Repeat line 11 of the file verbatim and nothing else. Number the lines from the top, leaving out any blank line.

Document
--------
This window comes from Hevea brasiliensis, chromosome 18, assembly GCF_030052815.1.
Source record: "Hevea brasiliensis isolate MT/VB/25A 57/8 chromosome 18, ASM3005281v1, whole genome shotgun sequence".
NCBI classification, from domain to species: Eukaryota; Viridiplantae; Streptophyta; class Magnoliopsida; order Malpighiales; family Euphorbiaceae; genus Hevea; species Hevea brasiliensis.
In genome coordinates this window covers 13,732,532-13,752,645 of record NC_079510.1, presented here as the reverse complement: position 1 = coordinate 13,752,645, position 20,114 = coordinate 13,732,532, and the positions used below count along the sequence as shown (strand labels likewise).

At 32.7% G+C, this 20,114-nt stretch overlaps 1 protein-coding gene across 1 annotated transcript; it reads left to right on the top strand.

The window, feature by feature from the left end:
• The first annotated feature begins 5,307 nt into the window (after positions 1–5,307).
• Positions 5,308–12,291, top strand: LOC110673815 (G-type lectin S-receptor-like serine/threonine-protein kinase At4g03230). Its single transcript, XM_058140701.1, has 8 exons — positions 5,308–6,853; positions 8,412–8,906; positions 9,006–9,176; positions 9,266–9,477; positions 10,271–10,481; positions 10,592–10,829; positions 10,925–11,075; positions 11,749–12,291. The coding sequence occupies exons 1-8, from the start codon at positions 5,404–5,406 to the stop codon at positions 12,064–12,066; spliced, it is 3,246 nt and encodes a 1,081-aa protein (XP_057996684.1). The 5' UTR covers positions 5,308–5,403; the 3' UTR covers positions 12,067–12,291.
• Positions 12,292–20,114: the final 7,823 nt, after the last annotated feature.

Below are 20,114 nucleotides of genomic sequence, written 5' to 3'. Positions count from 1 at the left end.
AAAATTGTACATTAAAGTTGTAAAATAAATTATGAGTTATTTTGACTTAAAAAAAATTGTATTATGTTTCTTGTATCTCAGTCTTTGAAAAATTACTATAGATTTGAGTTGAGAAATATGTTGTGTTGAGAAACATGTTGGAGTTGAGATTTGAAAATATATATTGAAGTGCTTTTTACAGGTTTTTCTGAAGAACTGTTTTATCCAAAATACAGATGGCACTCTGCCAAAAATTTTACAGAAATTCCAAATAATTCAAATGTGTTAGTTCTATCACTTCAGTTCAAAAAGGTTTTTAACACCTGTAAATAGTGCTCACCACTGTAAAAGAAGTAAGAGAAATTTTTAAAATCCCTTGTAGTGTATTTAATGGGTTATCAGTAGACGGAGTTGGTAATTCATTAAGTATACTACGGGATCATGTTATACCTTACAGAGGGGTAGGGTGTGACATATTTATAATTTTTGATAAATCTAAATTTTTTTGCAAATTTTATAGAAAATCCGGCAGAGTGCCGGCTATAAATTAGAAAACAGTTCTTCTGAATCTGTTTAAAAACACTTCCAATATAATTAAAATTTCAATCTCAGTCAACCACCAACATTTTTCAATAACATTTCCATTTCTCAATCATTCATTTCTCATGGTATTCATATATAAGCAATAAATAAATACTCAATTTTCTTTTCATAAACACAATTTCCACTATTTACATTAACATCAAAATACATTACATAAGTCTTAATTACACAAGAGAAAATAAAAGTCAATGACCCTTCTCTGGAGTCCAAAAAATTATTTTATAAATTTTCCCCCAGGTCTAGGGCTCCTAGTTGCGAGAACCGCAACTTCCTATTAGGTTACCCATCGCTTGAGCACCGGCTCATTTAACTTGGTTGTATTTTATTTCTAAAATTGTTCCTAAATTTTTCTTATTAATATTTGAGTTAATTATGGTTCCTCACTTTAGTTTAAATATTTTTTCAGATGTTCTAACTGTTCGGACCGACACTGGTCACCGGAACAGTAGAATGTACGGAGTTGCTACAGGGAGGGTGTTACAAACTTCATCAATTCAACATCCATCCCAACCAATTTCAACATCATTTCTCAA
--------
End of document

AAAATTGTACATTAAAGTTGTAAAATAAATTATGAGTTATTTTGACTTAAAAAAAATTGTATTATGTTTCTTGTATCTCAGTCTTTGAAAAATTACTATAGATTTGAGTTGAGAAATATGTTGTGTTGAGAAACATGTTGGAGTTGAGATTTGAAAATATATATTGAAGTGCTTTTTACAGGTTTTTCTGAAGAACTGTTTTATCCAAAATACAGATGGCACTCTGCCAAAAATTTTACAGAAATTCCAAATAATTCAAATGTGTTAGTTCTATCACTTCAGTTCAAAAAGGTTTTTAACACCTGTAAATAGTGCTCACCACTGTAAAAGAAGTAAGAGAAATTTTTAAAATCCCTTGTAGTGTATTTAATGGGTTATCAGTAGACGGAGTTGGTAATTCATTAAGTATACTACGGGATCATGTTATACCTTACAGAGGGGTAGGGTGTGACATATTTATAATTTTTGATAAATCTAAATTTTTTTGCAAATTTTATAGAAAATCCGGCAGAGTGCCGGCTATAAATTAGAAAACAGTTCTTCTGAATCTGTTTAAAAACACTTCCAATATAATTAAAATTTCAATCTCAGTCAACCACCAACATTTTTCAATAACATTTCCATTTCTCAATCATTCATTTCTCATGGTATTCATATATAAGCAATAAATAAATACTCAATTTTCTTTTCATAAACACAATTTCCACTATTTACATTAACATCAAAATACATTACATAAGTCTTAATTACACAAGAGAAAATAAAAGTCAATGACCCTTCTCTGGAGTCCAAAAAATTATTTTATAAATTTTCCCCCAGGTCTAGGGCTCCTAGTTGCGAGAACCGCAACTTCCTATTAGGTTACCCATCGCTTGAGCACCGGCTCATTTAACTTGGTTGTATTTTATTTCTAAAATTGTTCCTAAATTTTTCTTATTAATATTTGAGTTAATTATGGTTCCTCACTTTAGTTTAAATATTTTTTCAGATGTTCTAACTGTTCGGACCGACACTGGTCACCGGAACAGTAGAATGTACGGAGTTGCTACAGGGAGGGTGTTACAAACTTCATCAATTCAACATCCATCCCAACCAATTTCAACATCATTTCTCAA